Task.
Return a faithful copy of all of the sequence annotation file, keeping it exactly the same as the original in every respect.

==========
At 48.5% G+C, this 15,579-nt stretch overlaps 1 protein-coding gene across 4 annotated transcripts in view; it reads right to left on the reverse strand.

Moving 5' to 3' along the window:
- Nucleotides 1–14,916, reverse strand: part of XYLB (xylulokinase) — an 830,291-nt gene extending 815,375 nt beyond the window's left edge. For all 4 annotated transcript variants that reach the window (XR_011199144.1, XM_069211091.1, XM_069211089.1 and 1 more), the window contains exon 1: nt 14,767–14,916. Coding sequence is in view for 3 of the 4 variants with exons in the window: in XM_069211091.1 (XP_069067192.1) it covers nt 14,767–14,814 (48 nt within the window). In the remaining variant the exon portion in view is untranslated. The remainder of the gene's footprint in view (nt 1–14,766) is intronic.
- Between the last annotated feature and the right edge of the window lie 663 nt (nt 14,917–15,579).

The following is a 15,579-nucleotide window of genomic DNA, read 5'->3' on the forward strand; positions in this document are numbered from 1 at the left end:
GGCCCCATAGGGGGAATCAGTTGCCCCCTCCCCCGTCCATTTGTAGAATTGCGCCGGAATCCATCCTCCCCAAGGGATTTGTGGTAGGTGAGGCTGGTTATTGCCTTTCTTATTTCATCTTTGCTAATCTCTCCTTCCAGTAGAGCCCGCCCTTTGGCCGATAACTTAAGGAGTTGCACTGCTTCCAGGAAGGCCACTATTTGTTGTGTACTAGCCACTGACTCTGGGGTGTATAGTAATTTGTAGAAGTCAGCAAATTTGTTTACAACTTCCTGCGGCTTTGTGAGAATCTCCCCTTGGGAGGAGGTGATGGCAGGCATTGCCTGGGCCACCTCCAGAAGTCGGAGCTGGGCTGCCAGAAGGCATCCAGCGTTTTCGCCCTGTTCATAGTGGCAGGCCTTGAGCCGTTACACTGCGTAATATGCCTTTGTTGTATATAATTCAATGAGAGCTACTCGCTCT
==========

At 48.5% G+C, this 15,579-nt stretch overlaps 1 protein-coding gene across 4 annotated transcripts in view; it reads right to left on the reverse strand.

Moving 5' to 3' along the window:
- Nucleotides 1–14,916, reverse strand: part of XYLB (xylulokinase) — an 830,291-nt gene extending 815,375 nt beyond the window's left edge. For all 4 annotated transcript variants that reach the window (XR_011199144.1, XM_069211091.1, XM_069211089.1 and 1 more), the window contains exon 1: nt 14,767–14,916. Coding sequence is in view for 3 of the 4 variants with exons in the window: in XM_069211091.1 (XP_069067192.1) it covers nt 14,767–14,814 (48 nt within the window). In the remaining variant the exon portion in view is untranslated. The remainder of the gene's footprint in view (nt 1–14,766) is intronic.
- Between the last annotated feature and the right edge of the window lie 663 nt (nt 14,917–15,579).

The following is a 15,579-nucleotide window of genomic DNA, read 5'->3' on the forward strand; positions in this document are numbered from 1 at the left end:
GGCCCCATAGGGGGAATCAGTTGCCCCCTCCCCCGTCCATTTGTAGAATTGCGCCGGAATCCATCCTCCCCAAGGGATTTGTGGTAGGTGAGGCTGGTTATTGCCTTTCTTATTTCATCTTTGCTAATCTCTCCTTCCAGTAGAGCCCGCCCTTTGGCCGATAACTTAAGGAGTTGCACTGCTTCCAGGAAGGCCACTATTTGTTGTGTACTAGCCACTGACTCTGGGGTGTATAGTAATTTGTAGAAGTCAGCAAATTTGTTTACAACTTCCTGCGGCTTTGTGAGAATCTCCCCTTGGGAGGAGGTGATGGCAGGCATTGCCTGGGCCACCTCCAGAAGTCGGAGCTGGGCTGCCAGAAGGCATCCAGCGTTTTCGCCCTGTTCATAGTGGCAGGCCTTGAGCCGTTACACTGCGTAATATGCCTTTGTTGTATATAATTCAATGAGAGCTACTCGCTCT